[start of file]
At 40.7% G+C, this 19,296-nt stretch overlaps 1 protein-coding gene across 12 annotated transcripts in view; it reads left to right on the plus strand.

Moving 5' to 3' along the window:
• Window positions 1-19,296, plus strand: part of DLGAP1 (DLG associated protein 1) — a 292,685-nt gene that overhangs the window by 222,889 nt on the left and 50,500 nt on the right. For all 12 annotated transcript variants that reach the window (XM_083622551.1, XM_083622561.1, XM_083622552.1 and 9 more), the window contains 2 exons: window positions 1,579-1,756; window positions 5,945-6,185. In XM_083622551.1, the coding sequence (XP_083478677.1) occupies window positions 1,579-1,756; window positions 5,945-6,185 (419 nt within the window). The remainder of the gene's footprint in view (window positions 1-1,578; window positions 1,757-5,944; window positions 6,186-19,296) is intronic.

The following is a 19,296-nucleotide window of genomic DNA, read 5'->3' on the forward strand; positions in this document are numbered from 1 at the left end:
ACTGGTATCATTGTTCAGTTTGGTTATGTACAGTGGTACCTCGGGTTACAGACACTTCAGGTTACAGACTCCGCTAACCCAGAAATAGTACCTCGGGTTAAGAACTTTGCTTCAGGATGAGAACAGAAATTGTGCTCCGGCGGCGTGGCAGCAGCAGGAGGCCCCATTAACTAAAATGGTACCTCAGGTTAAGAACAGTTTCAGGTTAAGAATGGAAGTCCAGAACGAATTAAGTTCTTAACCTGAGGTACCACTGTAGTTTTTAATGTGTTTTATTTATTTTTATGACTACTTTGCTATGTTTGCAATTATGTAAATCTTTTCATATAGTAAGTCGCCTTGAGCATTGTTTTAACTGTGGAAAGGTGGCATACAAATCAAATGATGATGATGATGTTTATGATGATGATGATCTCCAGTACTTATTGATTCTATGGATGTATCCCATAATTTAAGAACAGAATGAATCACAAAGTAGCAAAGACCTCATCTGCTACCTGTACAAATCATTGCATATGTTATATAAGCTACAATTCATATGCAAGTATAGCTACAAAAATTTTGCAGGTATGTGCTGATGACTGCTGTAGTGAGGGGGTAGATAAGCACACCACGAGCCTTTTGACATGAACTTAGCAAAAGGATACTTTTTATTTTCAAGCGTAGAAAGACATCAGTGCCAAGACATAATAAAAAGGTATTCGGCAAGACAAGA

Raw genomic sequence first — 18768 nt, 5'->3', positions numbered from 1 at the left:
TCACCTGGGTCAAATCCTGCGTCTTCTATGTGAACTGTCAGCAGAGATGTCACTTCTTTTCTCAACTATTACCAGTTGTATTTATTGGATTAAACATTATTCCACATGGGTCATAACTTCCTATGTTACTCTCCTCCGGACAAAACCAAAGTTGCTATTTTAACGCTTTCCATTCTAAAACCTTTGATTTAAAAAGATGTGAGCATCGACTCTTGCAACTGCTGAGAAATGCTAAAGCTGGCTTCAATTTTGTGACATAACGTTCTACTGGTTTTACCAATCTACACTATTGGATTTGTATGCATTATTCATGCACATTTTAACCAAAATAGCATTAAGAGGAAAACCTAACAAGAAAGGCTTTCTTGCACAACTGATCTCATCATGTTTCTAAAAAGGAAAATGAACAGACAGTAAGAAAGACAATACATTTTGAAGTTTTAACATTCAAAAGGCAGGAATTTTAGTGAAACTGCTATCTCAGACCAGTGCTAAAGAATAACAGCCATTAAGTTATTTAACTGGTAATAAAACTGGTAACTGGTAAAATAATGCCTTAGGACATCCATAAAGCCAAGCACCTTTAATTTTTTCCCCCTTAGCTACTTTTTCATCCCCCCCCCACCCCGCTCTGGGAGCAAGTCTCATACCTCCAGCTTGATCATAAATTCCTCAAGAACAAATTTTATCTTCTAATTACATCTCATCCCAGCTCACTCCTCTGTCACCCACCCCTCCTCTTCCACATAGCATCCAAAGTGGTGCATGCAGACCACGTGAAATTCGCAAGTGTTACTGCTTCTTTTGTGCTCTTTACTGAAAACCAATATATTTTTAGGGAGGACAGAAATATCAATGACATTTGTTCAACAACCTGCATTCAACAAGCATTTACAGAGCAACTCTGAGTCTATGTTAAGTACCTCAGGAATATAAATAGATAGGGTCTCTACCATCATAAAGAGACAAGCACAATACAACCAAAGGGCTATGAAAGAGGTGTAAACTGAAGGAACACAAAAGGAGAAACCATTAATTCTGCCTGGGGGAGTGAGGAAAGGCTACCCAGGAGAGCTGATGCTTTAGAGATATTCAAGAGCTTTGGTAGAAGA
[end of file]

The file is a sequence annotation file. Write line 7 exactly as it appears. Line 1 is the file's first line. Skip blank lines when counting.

TCACCTGGGTCAAATCCTGCGTCTTCTATGTGAACTGTCAGCAGAGATGTCACTTCTTTTCTCAACTATTACCAGTTGTATTTATTGGATTAAACATTATTCCACATGGGTCATAACTTCCTATGTTACTCTCCTCCGGACAAAACCAAAGTTGCTATTTTAACGCTTTCCATTCTAAAACCTTTGATTTAAAAAGATGTGAGCATCGACTCTTGCAACTGCTGAGAAATGCTAAAGCTGGCTTCAATTTTGTGACATAACGTTCTACTGGTTTTACCAATCTACACTATTGGATTTGTATGCATTATTCATGCACATTTTAACCAAAATAGCATTAAGAGGAAAACCTAACAAGAAAGGCTTTCTTGCACAACTGATCTCATCATGTTTCTAAAAAGGAAAATGAACAGACAGTAAGAAAGACAATACATTTTGAAGTTTTAACATTCAAAAGGCAGGAATTTTAGTGAAACTGCTATCTCAGACCAGTGCTAAAGAATAACAGCCATTAAGTTATTTAACTGGTAATAAAACTGGTAACTGGTAAAATAATGCCTTAGGACATCCATAAAGCCAAGCACCTTTAATTTTTTCCCCCTTAGCTACTTTTTCATCCCCCCCCCACCCCGCTCTGGGAGCAAGTCTCATACCTCCAGCTTGATCATAAATTCCTCAAGAACAAATTTTATCTTCTAATTACATCTCATCCCAGCTCACTCCTCTGTCACCCACCCCTCCTCTTCCACATAGCATCCAAAGTGGTGCATGCAGACCACGTGAAATTCGCAAGTGTTACTGCTTCTTTTGTGCTCTTTACTGAAAACCAATATATTTTTAGGGAGGACAGAAATATCAATGACATTTGTTCAACAACCTGCATTCAACAAGCATTTACAGAGCAACTCTGAGTCTATGTTAAGTACCTCAGGAATATAAATAGATAGGGTCTCTACCATCATAAAGAGACAAGCACAATACAACCAAAGGGCTATGAAAGAGGTGTAAACTGAAGGAACACAAAAGGAGAAACCATTAATTCTGCCTGGGGGAGTGAGGAAAGGCTACCCAGGAGAGCTGATGCTTTAGAGATATTCAAGAGCTTTGGTAGAAGA